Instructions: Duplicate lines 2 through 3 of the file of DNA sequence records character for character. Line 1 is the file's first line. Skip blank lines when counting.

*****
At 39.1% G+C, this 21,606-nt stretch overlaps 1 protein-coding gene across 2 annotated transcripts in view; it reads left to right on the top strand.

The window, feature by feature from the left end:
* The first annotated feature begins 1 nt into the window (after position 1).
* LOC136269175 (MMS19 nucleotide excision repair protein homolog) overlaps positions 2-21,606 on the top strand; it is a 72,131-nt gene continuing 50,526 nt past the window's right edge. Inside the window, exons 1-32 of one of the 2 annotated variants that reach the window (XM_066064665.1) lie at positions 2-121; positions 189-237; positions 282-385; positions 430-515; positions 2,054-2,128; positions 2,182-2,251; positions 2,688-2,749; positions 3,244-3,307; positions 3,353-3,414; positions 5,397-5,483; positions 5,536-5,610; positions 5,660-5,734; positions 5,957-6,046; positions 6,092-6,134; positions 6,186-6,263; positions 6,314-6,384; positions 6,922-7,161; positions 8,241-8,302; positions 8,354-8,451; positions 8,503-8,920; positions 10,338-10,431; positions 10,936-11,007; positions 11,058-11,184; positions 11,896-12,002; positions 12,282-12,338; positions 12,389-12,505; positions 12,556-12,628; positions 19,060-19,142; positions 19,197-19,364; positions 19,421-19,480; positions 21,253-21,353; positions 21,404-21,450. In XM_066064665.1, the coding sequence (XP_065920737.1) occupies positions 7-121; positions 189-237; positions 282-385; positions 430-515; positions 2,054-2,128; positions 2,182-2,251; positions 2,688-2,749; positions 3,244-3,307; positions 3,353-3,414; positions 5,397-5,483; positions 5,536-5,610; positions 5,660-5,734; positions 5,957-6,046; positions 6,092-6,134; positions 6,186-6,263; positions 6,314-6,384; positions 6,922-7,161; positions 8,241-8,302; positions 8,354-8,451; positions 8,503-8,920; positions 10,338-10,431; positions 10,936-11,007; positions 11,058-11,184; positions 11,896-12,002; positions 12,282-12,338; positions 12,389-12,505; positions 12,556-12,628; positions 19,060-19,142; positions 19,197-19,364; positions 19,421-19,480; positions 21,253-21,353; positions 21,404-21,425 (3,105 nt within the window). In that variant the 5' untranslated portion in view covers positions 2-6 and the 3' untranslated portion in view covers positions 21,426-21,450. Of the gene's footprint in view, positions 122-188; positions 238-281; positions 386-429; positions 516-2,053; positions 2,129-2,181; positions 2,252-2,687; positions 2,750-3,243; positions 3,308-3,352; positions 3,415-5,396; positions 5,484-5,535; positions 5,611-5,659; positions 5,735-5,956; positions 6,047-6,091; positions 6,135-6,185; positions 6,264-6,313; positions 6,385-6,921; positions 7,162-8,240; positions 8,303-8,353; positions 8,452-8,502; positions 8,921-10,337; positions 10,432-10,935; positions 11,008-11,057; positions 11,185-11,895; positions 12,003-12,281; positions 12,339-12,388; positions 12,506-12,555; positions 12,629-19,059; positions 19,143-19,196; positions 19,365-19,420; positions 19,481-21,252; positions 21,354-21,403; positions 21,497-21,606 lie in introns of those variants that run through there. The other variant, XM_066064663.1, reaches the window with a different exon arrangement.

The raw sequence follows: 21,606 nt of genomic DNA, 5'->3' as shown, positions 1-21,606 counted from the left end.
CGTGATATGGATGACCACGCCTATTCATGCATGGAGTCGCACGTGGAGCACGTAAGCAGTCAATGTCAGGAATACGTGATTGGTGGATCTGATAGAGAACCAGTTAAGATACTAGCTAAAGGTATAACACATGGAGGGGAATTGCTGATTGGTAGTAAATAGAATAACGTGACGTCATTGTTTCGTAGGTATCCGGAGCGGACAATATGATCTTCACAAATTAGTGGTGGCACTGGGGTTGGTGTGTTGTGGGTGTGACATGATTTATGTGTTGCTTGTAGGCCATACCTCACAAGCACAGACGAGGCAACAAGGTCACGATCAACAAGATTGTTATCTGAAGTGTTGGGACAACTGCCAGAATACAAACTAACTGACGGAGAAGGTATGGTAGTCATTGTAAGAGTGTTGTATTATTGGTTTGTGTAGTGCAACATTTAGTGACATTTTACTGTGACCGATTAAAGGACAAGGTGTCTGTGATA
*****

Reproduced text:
The window, feature by feature from the left end:
* The first annotated feature begins 1 nt into the window (after position 1).